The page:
There are a couple of looks I am very familiar with as a trans person.
One is primarily a look of confusion. It is the kind of look you might expect to receive if you were wearing a boot on your head. You have disrupted the everyday order of things, and people don’t know how to respond.
One is primarily a look of disapproval, communicating a barely-contained sense of disgust or revulsion. It is the kind of look you might expect to receive if you have smeared shit all over your face and are walking down the street as if nothing is wrong. You have disrupted the everyday order of things, and people are very unimpressed, but perhaps aren’t quite yet ready to shout or spit at you. But you imagine that they would quite like to.
I’m very used to these looks because I have received them a lot over the course of my life. More often when I was younger, my face and body as yet unchanged by oestrogen. But I still receive such looks now and again to this day, particularly when I put less effort into conforming to stereotypical expectations about how a woman should look or carry herself. Perhaps I have put on less makeup, or I am wearing baggy clothes, or I haven’t brushed my hair for a couple of hours.
Other trans people – particularly other trans women, and especially trans women of colour – are less fortunate than me. People don’t just look at them. The looks are merely where it starts. Then people shout at them, or spit, or throw stones. People pinch their arses or grope their breasts. I hear these stories from my trans friends pretty regularly. It’s like everyday sexism with the volume turned up.
Other trans people – particularly other trans women, and especially trans women of colour – are less fortunate still. People stalk them. People assault them. People rape them. People kill them.
They do this because we are revolting.
It starts with a look. Call it the cis gaze.
Today I saw so many looks of confusion and disapproval. I felt the revulsion. It was visceral. It was contained. It could not harm me. I was amongst hundreds like me.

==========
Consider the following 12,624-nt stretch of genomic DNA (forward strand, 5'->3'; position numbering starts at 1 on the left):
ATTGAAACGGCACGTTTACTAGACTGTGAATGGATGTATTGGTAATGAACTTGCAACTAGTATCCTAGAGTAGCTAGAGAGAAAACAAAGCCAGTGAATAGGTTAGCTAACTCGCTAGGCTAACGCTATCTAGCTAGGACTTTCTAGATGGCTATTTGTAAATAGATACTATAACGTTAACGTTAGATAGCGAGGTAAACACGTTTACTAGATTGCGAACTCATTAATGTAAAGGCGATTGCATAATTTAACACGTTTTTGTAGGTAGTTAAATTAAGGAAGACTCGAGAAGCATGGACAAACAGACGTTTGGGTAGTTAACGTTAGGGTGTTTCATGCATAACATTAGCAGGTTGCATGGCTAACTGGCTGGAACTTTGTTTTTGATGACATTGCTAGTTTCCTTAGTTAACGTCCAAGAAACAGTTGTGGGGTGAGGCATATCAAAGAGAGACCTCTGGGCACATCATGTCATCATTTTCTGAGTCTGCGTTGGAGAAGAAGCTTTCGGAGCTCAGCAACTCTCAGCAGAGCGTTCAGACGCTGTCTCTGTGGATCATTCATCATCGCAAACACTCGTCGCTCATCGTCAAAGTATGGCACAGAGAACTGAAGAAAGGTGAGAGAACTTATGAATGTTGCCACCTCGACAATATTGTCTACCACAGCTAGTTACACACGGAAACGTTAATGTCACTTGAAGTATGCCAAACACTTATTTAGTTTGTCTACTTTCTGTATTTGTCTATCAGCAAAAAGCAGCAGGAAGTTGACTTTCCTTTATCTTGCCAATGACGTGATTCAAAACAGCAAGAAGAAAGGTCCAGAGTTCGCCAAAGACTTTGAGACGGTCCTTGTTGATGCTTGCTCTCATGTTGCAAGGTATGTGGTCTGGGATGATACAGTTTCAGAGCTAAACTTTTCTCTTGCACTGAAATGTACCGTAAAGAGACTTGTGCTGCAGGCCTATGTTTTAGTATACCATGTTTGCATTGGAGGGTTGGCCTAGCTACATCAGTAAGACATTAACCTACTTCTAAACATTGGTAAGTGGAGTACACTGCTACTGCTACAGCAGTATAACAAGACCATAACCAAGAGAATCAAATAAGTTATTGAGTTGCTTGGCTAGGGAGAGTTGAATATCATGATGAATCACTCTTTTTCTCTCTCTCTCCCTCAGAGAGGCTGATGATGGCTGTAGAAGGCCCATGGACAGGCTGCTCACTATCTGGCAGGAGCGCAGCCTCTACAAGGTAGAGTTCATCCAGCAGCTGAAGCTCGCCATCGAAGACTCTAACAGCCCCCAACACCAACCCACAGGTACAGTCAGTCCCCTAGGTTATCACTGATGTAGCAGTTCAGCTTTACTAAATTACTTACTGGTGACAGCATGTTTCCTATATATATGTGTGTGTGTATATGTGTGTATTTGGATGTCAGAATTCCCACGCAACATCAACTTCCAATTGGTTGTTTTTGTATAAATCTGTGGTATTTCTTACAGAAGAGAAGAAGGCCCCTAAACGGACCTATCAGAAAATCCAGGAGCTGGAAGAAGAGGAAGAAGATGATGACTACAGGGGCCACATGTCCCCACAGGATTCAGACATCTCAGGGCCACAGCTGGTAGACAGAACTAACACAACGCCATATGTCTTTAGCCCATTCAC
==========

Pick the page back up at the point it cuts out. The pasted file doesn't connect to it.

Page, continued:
Today I took part in a Trans Pride march for the first time.
Waiting for a bus before the march. Photo by Sophie Wilson.
Trans people have, of course, taken part in LGBT Pride marches for as long as they have existed. Trans Pride marches, however, are a relatively new phenomenon. The first Trans Pride in the UK took place in Brighton in 2013. I attended Trans Pride Leeds, which is in its first ever year.
I have previously marched in LGBT Pride parades in Birmingham and London, and attended Pride parties in Coventry and Leamington Spa. On these occasions, people throng the streets. There is a sense of celebration. There is a giant street party. People come out to see the happy gays. They mostly look on with enjoyment. It is a family affair.
At Birmingham Pride one year, I was stopped by a “community safety officer”, who objected to my placard. It was not family friendly, he said. If I didn’t destroy or cover it up, he would call a police officer and I would be arrested. At London Pride one year, some people sought to control entry to a women’s toilet, ejecting at least one trans woman in the process.
Trans people are not necessarily welcome at LGBT Pride events. Or, if we are, we are not as welcome as many of our cis gay, lesbian, bi and queer siblings. Or, if we are, we are not seen or celebrated in the same way. We are not as safely contained.
But: there are a lot more cis gay, lesbian bi and queer people at LGBT Pride than there are trans people. We disappear into the crowd. We cause less confusion. We bring less disapproval. We do not so easily revolt.
This is why Trans Pride is important. This is why Trans Pride is necessary.
Photo by Kayleigh Brooks
Photo by Ruth Pearce
Photo by Natacha Handley
Photo by Ruth Pearce
Today is Trans Day of Visibility, apparently. In the UK, trans people are more visible than ever.
Visibility has brought new dangers. We are currently subject to an unprecedented hate campaign in the media, spearheaded by “respectable” publications such as The Times and The New Statesman. On the Internet, we have attracted the dangerous attentions of a resurgent neo-nazi movement, their anti-trans campaigns bolstered by useful idiots who claim to oppose trans rights in the name of feminism.
Visibility has brought new opportunities. We see more of one another. We are more organised than ever. We have grassroots organisations in every city. We are producing art, music, plays, and films that speak to our own interests and concerns. We are marching in protest, we are marching in Pride. We seek gender liberation.
It will be a very long, very hard fight, but we are going to change the world.
We are revolting.
Today I saw so many looks of confusion and disapproval. I returned the gaze. I held my placard high. I shouted, joyously. They could not harm me. I was amongst hundreds like me.
I could not, would not be shamed, for I felt the power of Pride.
Trans Pride placards. Photo by Natasha Handley.